Applies To:

Show Versions Show Versions

Manual Chapter: FirePass® Controller version 5.5 Administrator Guide: Glossary
Manual Chapter
Table of Contents   |   << Previous Chapter



An action is an ordered set of rules for evaluating a remote system. Each action invokes one or more inspectors. The action then uses rules to test the inspectors' findings. See also visual policy editor action.

action pane

See visual policy editor action pane.

active unit

In a redundant system, the active unit is the system that currently load balances connections. If the active unit in the redundant system fails, the standby unit assumes control and begins to load balance connections. See also redundant system.

administrative realm

See realm.

App Tunnels

App Tunnels are connections to a server on a corporate LAN that uses an HTTPS-based, encrypted tunnel through the FirePass controller


Authentication is the process of verifying a user's identity when the user is attempting to log on to a system. See also authentication method, authorization.

authentication method

An authentication method is mechanism that performs authentication or authorization of client traffic. The FirePass system supports the following methods: FirePass internal database, RADIUS authentication, VASCO DigiPass authentication, LDAP authentication, basic HTTP authentication to external server, initial signup on LDAP with subsequent strong internal password, Windows Domain authentication (pre-Windows 2000 compatibility), Active Directory authentication (Windows 2000 and later), HTTP Form-based authentication, client certificate passwordless authentication, and RSA SecurID authentication. See also authentication, authorization.


Authorization is the process of identifying the level of access that a logged-on user has been granted to system resources. See also authentication, authentication method.


A certificate is an online credential signed by a trusted certificate authority and used for SSL network traffic as a method of authentication. See also authentication, authentication method.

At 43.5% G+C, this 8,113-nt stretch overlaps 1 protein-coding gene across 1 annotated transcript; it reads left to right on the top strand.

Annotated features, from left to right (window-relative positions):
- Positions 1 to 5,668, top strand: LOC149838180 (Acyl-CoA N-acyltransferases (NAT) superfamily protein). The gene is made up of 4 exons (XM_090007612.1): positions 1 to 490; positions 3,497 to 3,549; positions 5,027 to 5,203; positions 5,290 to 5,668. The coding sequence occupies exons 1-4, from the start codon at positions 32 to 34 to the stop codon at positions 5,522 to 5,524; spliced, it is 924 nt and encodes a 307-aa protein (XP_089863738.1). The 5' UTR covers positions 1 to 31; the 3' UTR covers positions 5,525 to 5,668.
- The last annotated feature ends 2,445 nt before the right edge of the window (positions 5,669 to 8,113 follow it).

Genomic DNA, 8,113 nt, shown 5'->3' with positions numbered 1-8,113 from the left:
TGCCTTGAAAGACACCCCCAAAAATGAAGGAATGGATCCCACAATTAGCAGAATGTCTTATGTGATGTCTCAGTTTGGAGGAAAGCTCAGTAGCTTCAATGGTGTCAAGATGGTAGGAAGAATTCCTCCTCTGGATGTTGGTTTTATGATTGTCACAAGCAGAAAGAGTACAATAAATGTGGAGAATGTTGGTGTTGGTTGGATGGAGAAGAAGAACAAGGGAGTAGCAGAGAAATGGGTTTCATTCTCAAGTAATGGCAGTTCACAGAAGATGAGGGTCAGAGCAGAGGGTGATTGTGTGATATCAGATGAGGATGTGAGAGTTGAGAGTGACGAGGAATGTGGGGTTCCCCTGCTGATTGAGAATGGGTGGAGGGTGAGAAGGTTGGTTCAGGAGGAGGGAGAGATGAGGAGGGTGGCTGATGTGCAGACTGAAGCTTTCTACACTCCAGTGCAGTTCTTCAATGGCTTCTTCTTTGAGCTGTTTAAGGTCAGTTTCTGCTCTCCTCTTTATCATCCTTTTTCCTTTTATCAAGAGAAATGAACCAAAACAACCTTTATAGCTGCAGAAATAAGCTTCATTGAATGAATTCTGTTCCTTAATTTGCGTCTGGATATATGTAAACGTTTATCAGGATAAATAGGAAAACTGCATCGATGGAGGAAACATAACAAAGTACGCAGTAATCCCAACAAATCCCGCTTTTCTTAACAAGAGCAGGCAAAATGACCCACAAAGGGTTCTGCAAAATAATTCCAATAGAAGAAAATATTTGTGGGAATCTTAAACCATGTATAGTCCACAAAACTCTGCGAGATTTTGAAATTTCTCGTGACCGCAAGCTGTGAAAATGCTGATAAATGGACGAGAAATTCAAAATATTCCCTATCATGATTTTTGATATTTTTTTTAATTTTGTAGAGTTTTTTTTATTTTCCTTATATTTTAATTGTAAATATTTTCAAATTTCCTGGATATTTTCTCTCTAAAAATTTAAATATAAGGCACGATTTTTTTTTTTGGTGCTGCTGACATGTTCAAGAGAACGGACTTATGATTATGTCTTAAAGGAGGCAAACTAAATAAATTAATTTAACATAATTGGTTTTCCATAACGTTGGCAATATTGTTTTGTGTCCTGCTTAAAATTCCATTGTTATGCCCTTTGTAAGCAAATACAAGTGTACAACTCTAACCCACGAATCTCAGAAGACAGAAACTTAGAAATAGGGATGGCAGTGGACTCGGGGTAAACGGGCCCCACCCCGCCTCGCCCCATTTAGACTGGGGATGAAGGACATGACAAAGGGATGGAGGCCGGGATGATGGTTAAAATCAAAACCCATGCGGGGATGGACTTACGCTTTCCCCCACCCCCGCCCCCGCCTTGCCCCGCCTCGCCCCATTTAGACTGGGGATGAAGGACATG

certificate authority (CA)

A certificate authority is an external, trusted organization that issues a signed digital certificate to a requesting computer system for use as a credential to obtain authentication for SSL network traffic. See also authentication, authentication method.

certificate revocation list (CRL)

A certificate revocation list is a list that an authenticating system checks to see if the SSL certificate that the requesting system presents for authentication has been revoked. See also authentication, authentication method, authorization.

certificate verification

Certificate verification is the part of an SSL handshake that verifies that a client's SSL credentials have been signed by a trusted certificate authority. Trusted certificates might serve as an authentication method to provide authorization to resources. See also authentication, authentication method, authorization.


See HTTP chunking.


A cipher is an encryption/decryption algorithm that computer systems use when transmitting data using the SSL protocol.

clientless mode

In clientless mode, the inspection process does not download any controls or plug-ins.


A cluster is a group of FirePass controller nodes that provide common user services, and can distribute the load of active sessions across all controllers in the cluster.

connection persistence

Connection persistence is an optimization technique whereby a network connection is intentionally kept open for the purpose of reducing handshaking.

connection pooling

Connection pooling is an optimization feature that pools server-side connections for re-use by other client requests. Connection pooling reduces the number of new connections that must be opened for server-side client requests.